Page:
VARANASI, INDIA, May 17, 2020 (Times Now News): Kashi Vishwanath temple is one of the 12 main jyotirlingas whose first archaeological evidence dates back to 9th-10th BC. It was renovated to grandeur during the Gupta period (4th to 6th century ce), a fact mentioned by Chinese historian Hsuan Tsang. It was demolished repeatedly by invaders like Mohd Ghori, Mahmud Sharqi and Aurangzeb during different points in history. All those who have visited the Kashi Vishwanath temple would be aware of the presence of the beautiful and benign statue of Nandi, Lord Shiva’s bull. The statue is nearly 7 feet in height and faces the wall of the Gyanvapi mosque. For those familiar with Hindu traditional architecture, Nandi is supposed to be facing the main Deity Lord Shiva, either in the form of a statue or as the Linga, puzzling researchers for centuries as to the location of the actual sanctum sanctorum.
Anecdotal history has it that when Mughal emperor Aurangzeb attacked Varanasi and ordered the demolition of the Kashi Vishwanath temple in the September of 1669, the priests of the temple had removed the Shivalinga and hid it in a well that exists between the Kashi Vishwanath temple and the Gyanvapi mosque. And thus, when the assaulters came, they could not find the central Deity of the temple and it escaped harm. It is recorded history that Muslim invaders were iconoclasts who would disfigure statues of Hindu worship as damaged figures are not prayed to. So, while the assailants smashed the structure of the temple, its structure, and decorations, when they moved towards the Nandi to destroy it, a swarm of bees attacked them. The troops fled leaving behind the untouched statue of Shiva’s bull. Such is the anecdote.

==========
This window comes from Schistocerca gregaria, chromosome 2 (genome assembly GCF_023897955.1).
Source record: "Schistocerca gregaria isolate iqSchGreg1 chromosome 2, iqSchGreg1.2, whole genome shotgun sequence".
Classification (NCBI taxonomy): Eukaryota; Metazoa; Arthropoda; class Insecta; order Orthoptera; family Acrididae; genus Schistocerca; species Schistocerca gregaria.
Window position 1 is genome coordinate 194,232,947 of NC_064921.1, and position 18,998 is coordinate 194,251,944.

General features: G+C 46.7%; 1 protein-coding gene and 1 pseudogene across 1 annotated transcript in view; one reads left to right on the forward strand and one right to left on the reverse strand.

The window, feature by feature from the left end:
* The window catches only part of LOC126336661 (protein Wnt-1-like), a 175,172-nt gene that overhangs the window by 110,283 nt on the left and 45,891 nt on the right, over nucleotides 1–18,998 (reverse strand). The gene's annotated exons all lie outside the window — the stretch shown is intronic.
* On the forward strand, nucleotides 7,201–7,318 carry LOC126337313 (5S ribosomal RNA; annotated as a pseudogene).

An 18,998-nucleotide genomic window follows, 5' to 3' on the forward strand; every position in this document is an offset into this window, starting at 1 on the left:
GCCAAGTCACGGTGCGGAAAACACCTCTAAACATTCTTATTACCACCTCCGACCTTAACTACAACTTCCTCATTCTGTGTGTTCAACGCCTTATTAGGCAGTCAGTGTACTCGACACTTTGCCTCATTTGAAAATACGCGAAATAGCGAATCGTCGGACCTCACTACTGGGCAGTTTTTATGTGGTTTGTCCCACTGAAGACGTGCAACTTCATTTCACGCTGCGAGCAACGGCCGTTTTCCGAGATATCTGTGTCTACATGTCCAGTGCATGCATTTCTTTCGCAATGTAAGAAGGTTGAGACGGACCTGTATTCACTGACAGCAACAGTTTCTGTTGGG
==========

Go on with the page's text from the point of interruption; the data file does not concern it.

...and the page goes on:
More of Kashi Vishwanath’s history at source
HPI note: In the photo above of the Gyanvapi mosque, the original first story of the Shiva temple can be plainly seen, with the domes later placed upon it after the upper part of the temple was destroyed.